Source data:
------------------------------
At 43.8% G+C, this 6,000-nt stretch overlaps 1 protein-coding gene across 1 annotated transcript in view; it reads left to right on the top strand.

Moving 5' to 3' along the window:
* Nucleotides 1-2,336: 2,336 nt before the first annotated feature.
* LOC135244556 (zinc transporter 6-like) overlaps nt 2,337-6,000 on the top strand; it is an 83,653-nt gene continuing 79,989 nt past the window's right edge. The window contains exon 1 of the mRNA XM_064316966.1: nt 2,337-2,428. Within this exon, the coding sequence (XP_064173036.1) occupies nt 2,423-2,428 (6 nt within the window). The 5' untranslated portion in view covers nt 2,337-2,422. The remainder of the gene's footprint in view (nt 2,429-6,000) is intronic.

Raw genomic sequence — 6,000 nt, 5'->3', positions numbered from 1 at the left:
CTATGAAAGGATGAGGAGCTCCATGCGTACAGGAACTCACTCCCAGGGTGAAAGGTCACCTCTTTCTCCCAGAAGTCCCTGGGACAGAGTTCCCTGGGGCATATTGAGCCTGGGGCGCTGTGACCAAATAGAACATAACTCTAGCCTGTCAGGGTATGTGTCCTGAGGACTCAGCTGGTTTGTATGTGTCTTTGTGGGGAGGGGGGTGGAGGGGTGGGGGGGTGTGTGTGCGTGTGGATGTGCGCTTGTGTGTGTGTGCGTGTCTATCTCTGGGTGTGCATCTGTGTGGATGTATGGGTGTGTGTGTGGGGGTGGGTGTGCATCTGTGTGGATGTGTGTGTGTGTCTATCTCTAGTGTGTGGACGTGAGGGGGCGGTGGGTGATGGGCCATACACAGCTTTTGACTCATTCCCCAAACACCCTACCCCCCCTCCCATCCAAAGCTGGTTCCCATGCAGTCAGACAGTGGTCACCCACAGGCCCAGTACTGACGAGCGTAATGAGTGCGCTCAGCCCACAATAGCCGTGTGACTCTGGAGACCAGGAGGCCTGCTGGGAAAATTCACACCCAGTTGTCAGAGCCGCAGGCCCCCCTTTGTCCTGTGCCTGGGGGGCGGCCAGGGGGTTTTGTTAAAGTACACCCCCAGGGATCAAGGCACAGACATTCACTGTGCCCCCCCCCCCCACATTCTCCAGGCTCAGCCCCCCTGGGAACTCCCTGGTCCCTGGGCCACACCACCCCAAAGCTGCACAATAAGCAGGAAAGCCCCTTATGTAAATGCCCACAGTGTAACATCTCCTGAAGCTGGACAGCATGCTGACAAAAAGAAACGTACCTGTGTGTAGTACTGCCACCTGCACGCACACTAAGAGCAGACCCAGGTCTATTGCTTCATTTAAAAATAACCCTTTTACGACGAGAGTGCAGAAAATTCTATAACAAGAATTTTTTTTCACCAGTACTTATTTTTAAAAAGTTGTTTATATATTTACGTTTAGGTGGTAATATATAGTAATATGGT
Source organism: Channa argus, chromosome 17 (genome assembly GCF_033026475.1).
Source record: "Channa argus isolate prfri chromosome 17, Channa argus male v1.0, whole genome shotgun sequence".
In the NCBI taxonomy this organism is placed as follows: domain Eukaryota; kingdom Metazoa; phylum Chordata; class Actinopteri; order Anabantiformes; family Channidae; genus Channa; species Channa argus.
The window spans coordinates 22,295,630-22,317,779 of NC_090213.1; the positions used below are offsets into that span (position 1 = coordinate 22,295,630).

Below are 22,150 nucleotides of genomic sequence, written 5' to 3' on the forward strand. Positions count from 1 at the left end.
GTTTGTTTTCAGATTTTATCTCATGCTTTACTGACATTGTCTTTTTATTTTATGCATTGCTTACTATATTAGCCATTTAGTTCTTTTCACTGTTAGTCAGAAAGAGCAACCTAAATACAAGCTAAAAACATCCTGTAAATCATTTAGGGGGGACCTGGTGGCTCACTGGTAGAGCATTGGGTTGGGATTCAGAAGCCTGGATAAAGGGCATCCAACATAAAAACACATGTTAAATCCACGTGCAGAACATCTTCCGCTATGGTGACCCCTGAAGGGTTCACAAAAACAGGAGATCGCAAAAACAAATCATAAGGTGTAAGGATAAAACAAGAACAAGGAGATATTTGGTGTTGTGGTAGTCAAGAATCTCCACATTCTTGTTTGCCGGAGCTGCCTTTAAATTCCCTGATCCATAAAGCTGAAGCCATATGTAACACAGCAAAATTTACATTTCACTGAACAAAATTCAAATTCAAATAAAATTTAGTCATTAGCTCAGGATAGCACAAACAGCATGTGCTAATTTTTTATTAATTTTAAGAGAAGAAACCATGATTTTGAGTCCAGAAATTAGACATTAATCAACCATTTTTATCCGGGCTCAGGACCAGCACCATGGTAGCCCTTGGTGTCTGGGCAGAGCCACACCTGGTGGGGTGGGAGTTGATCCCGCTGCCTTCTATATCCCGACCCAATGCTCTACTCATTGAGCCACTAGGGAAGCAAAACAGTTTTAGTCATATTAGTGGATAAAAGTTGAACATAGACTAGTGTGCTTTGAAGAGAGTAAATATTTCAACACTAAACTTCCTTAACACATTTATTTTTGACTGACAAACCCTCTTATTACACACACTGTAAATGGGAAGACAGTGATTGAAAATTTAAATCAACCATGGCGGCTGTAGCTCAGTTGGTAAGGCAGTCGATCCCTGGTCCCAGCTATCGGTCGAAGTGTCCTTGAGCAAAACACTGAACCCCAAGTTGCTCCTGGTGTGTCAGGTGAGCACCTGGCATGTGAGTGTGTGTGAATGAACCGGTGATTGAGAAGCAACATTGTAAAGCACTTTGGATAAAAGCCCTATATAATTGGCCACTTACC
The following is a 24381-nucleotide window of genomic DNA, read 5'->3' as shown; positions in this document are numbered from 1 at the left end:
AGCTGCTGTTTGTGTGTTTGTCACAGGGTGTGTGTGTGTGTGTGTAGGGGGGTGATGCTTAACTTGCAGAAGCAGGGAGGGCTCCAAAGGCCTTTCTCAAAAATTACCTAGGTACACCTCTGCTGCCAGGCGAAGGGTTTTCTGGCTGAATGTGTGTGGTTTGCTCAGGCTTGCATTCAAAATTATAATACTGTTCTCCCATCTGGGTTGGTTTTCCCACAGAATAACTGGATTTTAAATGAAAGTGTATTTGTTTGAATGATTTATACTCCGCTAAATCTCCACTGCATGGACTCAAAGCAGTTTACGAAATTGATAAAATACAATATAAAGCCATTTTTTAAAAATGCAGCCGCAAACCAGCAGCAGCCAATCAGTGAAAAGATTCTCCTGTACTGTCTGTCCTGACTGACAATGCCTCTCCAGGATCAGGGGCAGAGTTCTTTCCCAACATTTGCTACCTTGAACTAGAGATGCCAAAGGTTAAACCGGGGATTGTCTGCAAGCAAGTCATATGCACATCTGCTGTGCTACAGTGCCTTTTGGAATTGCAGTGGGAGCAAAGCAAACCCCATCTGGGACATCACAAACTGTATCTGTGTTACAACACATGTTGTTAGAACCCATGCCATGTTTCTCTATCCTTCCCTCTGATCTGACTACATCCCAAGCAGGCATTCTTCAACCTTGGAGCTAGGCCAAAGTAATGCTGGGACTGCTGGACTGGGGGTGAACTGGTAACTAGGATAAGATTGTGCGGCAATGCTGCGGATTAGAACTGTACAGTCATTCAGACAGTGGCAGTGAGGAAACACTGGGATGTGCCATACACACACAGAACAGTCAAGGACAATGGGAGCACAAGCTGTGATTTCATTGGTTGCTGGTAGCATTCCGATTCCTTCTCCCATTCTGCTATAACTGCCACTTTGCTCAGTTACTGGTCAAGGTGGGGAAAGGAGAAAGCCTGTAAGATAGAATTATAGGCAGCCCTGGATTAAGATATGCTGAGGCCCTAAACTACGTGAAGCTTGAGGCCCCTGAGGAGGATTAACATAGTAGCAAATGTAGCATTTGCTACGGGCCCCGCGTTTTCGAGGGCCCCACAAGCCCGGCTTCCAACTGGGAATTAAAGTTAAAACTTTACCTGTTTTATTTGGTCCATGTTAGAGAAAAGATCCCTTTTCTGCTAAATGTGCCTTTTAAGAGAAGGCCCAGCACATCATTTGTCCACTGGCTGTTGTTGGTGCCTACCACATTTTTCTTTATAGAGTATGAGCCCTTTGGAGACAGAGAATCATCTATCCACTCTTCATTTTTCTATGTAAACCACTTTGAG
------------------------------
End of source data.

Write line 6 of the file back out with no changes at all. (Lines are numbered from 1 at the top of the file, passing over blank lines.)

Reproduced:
CTATGAAAGGATGAGGAGCTCCATGCGTACAGGAACTCACTCCCAGGGTGAAAGGTCACCTCTTTCTCCCAGAAGTCCCTGGGACAGAGTTCCCTGGGGCATATTGAGCCTGGGGCGCTGTGACCAAATAGAACATAACTCTAGCCTGTCAGGGTATGTGTCCTGAGGACTCAGCTGGTTTGTATGTGTCTTTGTGGGGAGGGGGGTGGAGGGGTGGGGGGGTGTGTGTGCGTGTGGATGTGCGCTTGTGTGTGTGTGCGTGTCTATCTCTGGGTGTGCATCTGTGTGGATGTATGGGTGTGTGTGTGGGGGTGGGTGTGCATCTGTGTGGATGTGTGTGTGTGTCTATCTCTAGTGTGTGGACGTGAGGGGGCGGTGGGTGATGGGCCATACACAGCTTTTGACTCATTCCCCAAACACCCTACCCCCCCTCCCATCCAAAGCTGGTTCCCATGCAGTCAGACAGTGGTCACCCACAGGCCCAGTACTGACGAGCGTAATGAGTGCGCTCAGCCCACAATAGCCGTGTGACTCTGGAGACCAGGAGGCCTGCTGGGAAAATTCACACCCAGTTGTCAGAGCCGCAGGCCCCCCTTTGTCCTGTGCCTGGGGGGCGGCCAGGGGGTTTTGTTAAAGTACACCCCCAGGGATCAAGGCACAGACATTCACTGTGCCCCCCCCCCCCACATTCTCCAGGCTCAGCCCCCCTGGGAACTCCCTGGTCCCTGGGCCACACCACCCCAAAGCTGCACAATAAGCAGGAAAGCCCCTTATGTAAATGCCCACAGTGTAACATCTCCTGAAGCTGGACAGCATGCTGACAAAAAGAAACGTACCTGTGTGTAGTACTGCCACCTGCACGCACACTAAGAGCAGACCCAGGTCTATTGCTTCATTTAAAAATAACCCTTTTACGACGAGAGTGCAGAAAATTCTATAACAAGAATTTTTTTTCACCAGTACTTATTTTTAAAAAGTTGTTTATATATTTACGTTTAGGTGGTAATATATAGTAATATGGT